• Theesan Moodley

The Intermediary voice of reason

COVID-19 is entrenching long-term shifts in consumers’ attitudes, behaviours and purchasing habits, shows Accenture’s Consumer Behaviour Research Report. Clients’ evolving needs and expectations mean intermediaries should adopt an even more client-centric, empathetic approach. Now’s the time to understand what clients really want from their financial planners. And if intermediaries don’t know, they should ask.

Jacques Coetzer, General Manager: Strategy and Transformation at SPF Distribution, says intermediaries can play an essential role by offering an objective voice of reason to South Africans facing a myriad of financial challenges in the current climate. In times of uncertainty, people may panic and make rash – and potentially, regrettable – financial decisions about their savings and investment portfolios and how they respond to challenges pertaining to potential losses.

Theesan Moodley, General Manager: Intermediaries at SPF Distribution, adds clients might also consider cancelling “grudge purchases” like life cover in times of financial and economic stress and this may have dire consequences. For example, an individual’s health may deteriorate unexpectedly, and render him unable to qualify for a new policy later. Moodley notes, “The intermediary should proactively reach out to clients to reinforce the relationship through this difficult period. It’s critically important that the client and adviser stay close together.”

Coetzer adds, “In times of economic downturn or difficulty, the same basic principles apply. The intermediary must be the voice of reason to help ensure a client doesn’t act on incomplete or false information or a limited understanding of information.”

Shifting client priorities and expectations

Moodley and Coetzer believe that COVID-19 has altered how clients view their finances in the following ways:

  1. Finances, front and centre: Changed circumstances may mean clients are more aware of money matters than ever before. There may be increased interest in understanding how investments and policies work together, for example. Intermediaries have a critical role to help clients reprioritise their financial portfolios and goals.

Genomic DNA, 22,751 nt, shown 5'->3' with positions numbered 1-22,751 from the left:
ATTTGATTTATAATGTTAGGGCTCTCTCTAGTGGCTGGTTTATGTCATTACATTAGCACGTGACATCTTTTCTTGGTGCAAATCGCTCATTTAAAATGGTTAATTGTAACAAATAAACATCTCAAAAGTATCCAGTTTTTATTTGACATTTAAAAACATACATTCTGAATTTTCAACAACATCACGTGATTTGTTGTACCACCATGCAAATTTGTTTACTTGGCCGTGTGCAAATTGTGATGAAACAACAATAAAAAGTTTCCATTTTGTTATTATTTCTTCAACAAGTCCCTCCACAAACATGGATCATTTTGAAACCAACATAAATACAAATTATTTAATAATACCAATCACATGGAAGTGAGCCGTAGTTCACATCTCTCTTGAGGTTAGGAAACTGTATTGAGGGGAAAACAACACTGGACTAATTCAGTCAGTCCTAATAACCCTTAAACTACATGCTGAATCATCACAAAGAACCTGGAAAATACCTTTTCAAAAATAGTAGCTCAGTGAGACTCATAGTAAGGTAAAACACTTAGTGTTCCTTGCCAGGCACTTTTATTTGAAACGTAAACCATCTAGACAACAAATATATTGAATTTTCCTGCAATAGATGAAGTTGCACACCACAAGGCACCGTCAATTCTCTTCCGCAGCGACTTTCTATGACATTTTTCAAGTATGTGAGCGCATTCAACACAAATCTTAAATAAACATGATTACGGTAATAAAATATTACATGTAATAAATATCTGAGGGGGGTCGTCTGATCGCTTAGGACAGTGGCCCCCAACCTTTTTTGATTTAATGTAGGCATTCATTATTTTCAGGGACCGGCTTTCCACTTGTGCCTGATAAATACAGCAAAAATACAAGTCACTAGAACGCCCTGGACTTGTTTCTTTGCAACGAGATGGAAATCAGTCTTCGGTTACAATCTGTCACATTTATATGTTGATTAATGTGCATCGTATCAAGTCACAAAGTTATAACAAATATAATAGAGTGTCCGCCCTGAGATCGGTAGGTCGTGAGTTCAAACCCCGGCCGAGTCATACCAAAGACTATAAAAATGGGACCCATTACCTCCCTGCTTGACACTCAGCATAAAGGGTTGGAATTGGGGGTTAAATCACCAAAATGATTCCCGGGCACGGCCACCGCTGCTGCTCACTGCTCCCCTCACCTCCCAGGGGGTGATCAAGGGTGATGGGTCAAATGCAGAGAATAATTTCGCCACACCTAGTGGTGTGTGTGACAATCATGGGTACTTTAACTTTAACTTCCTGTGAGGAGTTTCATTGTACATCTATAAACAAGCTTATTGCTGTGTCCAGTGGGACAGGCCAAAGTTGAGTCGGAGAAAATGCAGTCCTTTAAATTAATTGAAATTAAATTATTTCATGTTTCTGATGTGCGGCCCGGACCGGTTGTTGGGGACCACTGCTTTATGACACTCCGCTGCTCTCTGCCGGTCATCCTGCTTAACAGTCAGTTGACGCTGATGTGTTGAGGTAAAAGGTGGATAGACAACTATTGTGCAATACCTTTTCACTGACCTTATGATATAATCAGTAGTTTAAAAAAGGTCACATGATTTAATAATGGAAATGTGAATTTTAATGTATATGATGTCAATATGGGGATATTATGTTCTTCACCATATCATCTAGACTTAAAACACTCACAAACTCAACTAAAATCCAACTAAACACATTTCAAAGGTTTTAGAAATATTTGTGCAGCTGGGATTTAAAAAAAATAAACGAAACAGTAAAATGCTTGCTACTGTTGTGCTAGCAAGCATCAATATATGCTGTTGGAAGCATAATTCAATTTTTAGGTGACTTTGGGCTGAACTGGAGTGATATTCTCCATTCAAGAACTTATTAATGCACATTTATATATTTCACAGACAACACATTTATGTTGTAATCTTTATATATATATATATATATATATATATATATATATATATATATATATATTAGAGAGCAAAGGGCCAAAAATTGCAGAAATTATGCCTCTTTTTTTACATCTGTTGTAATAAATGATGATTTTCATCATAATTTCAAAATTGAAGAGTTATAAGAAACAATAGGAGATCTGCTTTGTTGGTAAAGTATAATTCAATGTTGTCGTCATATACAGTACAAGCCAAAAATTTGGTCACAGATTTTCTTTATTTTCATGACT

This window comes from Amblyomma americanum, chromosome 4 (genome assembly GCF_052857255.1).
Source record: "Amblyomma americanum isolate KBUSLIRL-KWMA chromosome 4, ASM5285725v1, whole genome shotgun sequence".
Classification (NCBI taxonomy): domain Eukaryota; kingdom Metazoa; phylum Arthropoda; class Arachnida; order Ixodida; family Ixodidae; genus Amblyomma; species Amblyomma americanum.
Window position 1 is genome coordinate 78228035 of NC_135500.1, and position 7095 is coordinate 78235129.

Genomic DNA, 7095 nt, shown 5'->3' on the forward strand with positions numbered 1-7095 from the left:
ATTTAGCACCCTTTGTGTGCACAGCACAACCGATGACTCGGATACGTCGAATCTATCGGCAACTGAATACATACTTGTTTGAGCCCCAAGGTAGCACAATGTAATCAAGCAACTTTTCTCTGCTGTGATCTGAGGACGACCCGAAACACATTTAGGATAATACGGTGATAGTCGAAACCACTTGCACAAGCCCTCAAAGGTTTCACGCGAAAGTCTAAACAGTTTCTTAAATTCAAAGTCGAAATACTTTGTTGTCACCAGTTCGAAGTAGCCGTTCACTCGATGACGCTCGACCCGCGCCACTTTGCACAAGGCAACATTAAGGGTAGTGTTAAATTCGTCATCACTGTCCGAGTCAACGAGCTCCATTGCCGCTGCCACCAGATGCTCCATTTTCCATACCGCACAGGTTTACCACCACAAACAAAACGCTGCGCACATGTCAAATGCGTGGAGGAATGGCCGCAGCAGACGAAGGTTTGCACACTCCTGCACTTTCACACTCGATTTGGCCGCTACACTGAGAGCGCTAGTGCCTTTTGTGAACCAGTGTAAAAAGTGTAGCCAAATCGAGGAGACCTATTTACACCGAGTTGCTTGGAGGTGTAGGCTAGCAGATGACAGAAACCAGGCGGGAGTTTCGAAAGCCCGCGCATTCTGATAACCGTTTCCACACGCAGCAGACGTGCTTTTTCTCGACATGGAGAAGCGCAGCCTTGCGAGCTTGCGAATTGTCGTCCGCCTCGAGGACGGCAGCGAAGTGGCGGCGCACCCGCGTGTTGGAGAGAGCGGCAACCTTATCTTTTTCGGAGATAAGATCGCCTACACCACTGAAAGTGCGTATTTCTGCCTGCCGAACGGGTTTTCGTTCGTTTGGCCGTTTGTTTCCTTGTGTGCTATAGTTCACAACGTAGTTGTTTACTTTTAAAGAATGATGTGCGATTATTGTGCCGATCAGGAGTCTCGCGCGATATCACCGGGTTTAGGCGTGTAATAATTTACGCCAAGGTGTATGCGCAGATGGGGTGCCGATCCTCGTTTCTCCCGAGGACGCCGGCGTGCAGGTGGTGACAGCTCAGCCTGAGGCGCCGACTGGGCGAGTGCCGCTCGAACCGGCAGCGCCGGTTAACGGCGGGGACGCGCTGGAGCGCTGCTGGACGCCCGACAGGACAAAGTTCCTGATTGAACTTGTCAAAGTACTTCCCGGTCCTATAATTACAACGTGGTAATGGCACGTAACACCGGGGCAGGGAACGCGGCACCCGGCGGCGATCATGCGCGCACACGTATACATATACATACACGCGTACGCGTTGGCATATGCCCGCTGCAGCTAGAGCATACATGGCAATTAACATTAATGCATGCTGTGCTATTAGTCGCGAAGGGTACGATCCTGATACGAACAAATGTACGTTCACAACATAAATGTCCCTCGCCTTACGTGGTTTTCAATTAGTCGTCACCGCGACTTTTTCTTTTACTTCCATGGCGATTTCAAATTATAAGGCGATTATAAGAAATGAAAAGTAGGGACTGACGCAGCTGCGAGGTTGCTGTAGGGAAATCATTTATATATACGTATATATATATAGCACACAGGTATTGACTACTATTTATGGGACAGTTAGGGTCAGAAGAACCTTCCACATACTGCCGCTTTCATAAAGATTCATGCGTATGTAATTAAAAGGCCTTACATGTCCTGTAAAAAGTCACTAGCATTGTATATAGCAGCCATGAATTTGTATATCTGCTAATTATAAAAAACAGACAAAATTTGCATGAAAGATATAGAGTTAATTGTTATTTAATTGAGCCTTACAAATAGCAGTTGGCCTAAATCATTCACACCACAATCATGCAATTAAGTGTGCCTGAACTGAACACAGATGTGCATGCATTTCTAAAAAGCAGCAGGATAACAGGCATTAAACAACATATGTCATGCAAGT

2. More technical questions: The need for a better understanding of money matters, coupled with information saturation and fake news, may mean clients spend more time trying to understand their finances and asking deep questions. They’ll expect intermediaries to have up-to-date, credible information on-hand at all times.

  3. A shift in values: The pandemic is making many people question not just their finances, but what they value most in life. The prospect of one’s mortality can force a reassessment. Intermediaries can be part of this journey by providing an empathetic, supportive ear. People are seeking holistic advice that addresses their fears. Importantly, intermediaries need to ask whether their understanding of the assumptions they’ve made about clients are still valid. Now is the time to ask clients how they perceive the world and their place in it; what they really care about, now and in the long-term.

  4. The whole experience is what matters: Intermediaries need to be fully operative and flexible enough to accommodate what is currently at play. This includes offering an omnichannel approach that is optimally convenient to the client. For example, offering a self-service section on a site, communicating digitally and introducing digital tools.

  5. Focus on existing relationships: Intermediaries need to be as focused on retaining and building existing relationships as they are on seeking new business. Make it a priority to proactively reach out and reassure clients.

The success with which intermediaries are the ‘voice of reason’ for clients during this time, will depend on the extent to which clients trust them to fulfil this role. “Clients want something different from intermediaries right now. They want someone who is even more supportive, empathetic and understanding than usual; to address their fears and concerns,” concludes Coetzer. “If you’re not sure what your clients want and need right now, ask them.”